I use photography to order my world, to segment and synchronize visual elements into little short stories about light and line and color.
I think these arrangements have an aesthetic and a personality that would go unnoticed if this little black border didn’t excise it from the surrounding chaos and celebrate its proportion and balance.
The challenge is not in the seeing, but in making the time to stop, consider, refine and preserve – and in recognizing when the effort was successful, or not.
The older I get, and therefore the longer I’ve been doing this, you’d think the finding and preserving of the little stories would be getting harder. But you know, I haven’t seen anywhere near ‘it all’ yet, and the world is a fascinating and constantly changing place that keeps sparkling up surprises that I want to capture – you know, literally put in my little trap and take home and mount on my wall.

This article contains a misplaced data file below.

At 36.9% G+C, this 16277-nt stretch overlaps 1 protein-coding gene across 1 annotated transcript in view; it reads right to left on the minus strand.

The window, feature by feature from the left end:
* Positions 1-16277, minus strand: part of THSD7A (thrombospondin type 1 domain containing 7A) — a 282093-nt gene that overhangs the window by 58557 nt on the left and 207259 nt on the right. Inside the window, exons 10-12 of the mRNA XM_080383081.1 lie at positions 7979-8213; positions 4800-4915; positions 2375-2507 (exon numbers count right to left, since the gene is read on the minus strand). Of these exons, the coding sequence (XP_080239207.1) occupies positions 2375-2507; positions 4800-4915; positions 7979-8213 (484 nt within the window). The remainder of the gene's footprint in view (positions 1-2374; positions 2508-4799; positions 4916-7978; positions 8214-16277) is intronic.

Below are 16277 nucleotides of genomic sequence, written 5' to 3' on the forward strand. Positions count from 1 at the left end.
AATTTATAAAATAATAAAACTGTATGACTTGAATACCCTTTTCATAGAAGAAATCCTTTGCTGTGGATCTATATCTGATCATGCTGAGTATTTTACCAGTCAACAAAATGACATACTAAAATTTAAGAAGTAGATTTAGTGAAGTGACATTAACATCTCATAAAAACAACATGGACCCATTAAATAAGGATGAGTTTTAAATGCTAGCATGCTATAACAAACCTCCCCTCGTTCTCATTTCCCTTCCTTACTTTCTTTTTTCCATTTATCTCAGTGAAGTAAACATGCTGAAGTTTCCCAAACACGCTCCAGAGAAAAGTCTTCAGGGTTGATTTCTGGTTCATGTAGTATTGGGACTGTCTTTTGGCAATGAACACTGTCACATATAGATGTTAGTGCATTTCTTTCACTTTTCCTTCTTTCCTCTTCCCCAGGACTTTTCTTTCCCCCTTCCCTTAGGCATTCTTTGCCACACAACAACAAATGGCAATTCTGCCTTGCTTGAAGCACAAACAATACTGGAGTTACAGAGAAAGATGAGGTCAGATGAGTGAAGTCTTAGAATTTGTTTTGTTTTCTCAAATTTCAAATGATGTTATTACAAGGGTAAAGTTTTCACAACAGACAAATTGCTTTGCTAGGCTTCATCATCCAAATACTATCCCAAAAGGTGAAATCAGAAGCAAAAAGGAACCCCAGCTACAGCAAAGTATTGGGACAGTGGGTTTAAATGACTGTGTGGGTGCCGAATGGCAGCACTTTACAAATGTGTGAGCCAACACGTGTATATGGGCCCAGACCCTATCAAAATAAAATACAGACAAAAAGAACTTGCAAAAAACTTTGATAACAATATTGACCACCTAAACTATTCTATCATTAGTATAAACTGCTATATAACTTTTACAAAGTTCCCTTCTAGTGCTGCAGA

And so the challenge is in making a picture that hasn’t been made before, that uses and stretches my understanding of what constitutes a photograph and satisfies my lust for glittering 2-dimensional gems by stretching and breaking the conventional laws of composition to create the most elegant balance of weights and colors and shapes. That exploration often results in pictures that are more about balance than subject – and that’s when the fun really begins. I search out opportunities to make photographs of light, and of weight, and of relationship, and of movement – but perhaps not of any ‘thing’ in particular.
And I feel most accomplished when I make a photograph that is not a picture of the object I’m photographing, but of the moment itself.
© 2014 Mark Berndt | All Rights Reserved